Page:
Getting Up and Going Home

Getting Up and Going Home

There has been some heavy reading in the press of late. Rachel Cusk of the New York Times reviewed two books on assisted reproduction. Earlier this month Jennifer Senior, also writing for the Times, reviewed The Art of Waiting. In the review, Ms. Simon writes the following.

“I thought quite a lot about what normal is and isn’t as I was reading “The Art of Waiting: On Fertility, Medicine, and Motherhood,” Belle Boggs’s thoughtful meditation on childlessness, childbearing, and — for some — the stretch of liminal agony in between. Her book is a corrective and a tonic, a primer and a dispeller of myths. It is likely to become a go-to guide for the many couples who discover that having children is not the no-assembly-required experience they were expecting. They will come away enlightened, reassured and comforted by her debunker mentality.”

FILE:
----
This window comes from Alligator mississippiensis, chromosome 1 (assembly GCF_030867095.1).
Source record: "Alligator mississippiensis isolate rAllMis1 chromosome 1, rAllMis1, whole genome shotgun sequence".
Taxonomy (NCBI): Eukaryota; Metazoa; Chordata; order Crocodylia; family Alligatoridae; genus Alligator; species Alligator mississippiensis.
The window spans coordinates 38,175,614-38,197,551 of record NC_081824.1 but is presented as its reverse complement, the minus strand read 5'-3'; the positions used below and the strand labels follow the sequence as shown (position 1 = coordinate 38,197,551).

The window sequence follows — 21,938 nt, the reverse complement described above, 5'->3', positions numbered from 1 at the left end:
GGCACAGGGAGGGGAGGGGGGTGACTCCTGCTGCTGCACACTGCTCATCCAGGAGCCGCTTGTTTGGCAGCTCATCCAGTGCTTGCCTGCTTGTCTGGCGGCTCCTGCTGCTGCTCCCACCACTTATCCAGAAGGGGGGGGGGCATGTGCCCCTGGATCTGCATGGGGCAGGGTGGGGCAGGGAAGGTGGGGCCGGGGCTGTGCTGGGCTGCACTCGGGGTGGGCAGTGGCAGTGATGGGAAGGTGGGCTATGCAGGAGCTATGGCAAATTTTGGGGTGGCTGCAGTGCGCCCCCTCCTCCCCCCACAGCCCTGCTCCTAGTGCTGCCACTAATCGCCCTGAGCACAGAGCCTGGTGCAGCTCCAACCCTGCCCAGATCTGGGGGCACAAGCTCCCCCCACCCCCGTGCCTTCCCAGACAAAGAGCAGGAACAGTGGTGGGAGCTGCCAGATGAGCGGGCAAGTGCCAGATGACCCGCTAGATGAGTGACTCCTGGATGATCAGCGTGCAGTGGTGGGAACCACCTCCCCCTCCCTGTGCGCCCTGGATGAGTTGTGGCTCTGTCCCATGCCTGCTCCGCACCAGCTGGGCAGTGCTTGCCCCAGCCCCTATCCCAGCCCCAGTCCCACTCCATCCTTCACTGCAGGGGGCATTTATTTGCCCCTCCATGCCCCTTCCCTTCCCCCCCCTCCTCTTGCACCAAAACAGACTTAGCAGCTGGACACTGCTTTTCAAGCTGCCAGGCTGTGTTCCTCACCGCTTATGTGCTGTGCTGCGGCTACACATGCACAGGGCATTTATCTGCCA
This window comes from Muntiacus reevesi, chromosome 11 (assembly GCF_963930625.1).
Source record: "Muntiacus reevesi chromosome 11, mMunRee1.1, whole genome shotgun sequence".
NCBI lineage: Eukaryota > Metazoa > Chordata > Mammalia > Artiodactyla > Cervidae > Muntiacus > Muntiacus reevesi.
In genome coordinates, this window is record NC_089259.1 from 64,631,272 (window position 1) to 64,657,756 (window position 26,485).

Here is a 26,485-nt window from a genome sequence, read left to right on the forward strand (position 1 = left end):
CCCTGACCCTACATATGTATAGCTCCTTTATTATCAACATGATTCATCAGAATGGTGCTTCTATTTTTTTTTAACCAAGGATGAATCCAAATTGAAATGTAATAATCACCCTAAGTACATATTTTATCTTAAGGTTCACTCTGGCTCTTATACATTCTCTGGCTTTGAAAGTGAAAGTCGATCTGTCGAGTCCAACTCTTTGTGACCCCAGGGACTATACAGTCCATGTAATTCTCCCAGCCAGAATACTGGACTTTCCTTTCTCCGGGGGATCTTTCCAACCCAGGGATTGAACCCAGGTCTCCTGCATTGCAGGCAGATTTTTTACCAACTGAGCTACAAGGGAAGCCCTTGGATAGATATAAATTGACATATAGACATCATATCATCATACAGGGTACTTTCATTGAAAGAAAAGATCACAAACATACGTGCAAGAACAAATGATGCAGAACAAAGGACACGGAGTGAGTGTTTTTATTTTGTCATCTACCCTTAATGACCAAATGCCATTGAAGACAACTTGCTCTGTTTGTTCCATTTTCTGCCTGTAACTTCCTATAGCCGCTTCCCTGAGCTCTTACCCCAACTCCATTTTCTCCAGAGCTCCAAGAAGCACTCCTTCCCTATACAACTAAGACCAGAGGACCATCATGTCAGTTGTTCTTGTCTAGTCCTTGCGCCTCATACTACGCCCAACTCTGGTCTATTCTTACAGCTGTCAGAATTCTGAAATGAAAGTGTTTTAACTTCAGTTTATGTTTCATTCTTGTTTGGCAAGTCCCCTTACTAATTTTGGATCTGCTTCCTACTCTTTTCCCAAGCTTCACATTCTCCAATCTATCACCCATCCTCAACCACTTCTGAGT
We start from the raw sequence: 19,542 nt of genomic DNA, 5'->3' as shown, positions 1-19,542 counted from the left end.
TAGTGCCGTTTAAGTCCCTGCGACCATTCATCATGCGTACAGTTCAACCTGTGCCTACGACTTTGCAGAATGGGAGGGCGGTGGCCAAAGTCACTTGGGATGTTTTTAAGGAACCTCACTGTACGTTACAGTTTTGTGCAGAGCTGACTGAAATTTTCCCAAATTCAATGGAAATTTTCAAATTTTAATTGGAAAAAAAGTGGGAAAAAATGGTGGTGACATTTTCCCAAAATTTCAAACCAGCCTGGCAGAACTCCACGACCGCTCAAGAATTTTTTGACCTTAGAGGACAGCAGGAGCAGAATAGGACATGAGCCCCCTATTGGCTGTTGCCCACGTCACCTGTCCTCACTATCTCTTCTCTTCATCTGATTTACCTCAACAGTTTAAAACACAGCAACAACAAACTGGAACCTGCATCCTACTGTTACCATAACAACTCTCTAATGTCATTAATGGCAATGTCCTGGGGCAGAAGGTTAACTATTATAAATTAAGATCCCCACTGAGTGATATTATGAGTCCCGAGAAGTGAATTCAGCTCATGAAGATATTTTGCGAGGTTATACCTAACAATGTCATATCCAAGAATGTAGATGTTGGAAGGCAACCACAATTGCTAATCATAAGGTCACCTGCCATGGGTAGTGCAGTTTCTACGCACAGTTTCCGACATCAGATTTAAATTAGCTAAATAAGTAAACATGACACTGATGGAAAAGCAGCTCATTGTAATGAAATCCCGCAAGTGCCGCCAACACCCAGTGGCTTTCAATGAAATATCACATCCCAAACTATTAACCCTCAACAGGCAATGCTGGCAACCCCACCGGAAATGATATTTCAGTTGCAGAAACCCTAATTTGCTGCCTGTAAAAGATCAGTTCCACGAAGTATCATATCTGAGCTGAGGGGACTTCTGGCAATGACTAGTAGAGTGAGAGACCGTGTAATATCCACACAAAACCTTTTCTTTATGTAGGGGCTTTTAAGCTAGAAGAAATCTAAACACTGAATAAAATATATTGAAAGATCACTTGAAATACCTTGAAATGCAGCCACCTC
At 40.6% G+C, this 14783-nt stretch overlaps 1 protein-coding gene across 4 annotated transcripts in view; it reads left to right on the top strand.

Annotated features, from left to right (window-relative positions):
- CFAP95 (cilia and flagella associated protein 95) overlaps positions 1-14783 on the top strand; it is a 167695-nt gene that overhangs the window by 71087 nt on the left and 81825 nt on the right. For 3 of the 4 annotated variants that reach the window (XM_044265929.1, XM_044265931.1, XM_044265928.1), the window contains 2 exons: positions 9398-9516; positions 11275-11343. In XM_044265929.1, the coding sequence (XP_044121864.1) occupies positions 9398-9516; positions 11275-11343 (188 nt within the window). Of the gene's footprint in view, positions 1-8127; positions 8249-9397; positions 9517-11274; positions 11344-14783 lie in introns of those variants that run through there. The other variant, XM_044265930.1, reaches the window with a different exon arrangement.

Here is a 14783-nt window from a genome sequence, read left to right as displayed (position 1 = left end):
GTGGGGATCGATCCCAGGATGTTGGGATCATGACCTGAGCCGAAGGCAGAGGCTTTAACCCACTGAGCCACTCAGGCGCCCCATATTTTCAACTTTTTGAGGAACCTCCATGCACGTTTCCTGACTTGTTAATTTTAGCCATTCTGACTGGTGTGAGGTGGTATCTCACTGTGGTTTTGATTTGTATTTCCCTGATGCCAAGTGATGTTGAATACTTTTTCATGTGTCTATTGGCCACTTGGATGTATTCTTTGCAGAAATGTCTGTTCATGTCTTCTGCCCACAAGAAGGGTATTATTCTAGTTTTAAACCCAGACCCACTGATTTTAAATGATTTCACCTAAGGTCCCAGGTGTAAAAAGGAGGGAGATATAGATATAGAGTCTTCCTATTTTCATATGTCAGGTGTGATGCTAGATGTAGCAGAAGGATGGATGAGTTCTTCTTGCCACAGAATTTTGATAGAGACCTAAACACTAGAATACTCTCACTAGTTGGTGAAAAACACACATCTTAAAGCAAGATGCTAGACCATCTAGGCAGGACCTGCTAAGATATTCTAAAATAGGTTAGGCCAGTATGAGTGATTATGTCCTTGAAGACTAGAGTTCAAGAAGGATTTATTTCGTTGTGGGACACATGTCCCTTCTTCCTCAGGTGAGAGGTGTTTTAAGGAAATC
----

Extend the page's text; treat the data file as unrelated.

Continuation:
I have to agree with Ms. Simon’s assessment, but for a reason she does not state here. You see, the author and her husband were successful. I doubt very much that anyone would recommend a book so wholeheartedly to anyone, single or married, going through this process had the protagonists not been successful. I doubt the other book, Avalanche: A Love Story, will be held up as a corrective, tonic, or primer. Cusk describes Avalanche as, “a harrowing and profoundly disturbing account of self-immolation in pursuit of an ideal, for what Leigh has failed to recognize about ‘creative life’ is that it too seeks to concretize the ineffable, and that it arises in people of a single-mindedness and determination so strong it can destroy them.” After years of trying, love, sex, trust, compassion, solidarity disappeared. The author’s marriage failed. She continues her pursuit alone. I did not. As I have said before, I did not feel the insatiable hunger for a child that many without experience. When it was over, I wondered where the love, trust, compassion, solidarity, the friendship went. Now I know. What’s worse, I went to being a person to a vessel to a non-entity. I am still struggling to overcome my erasure.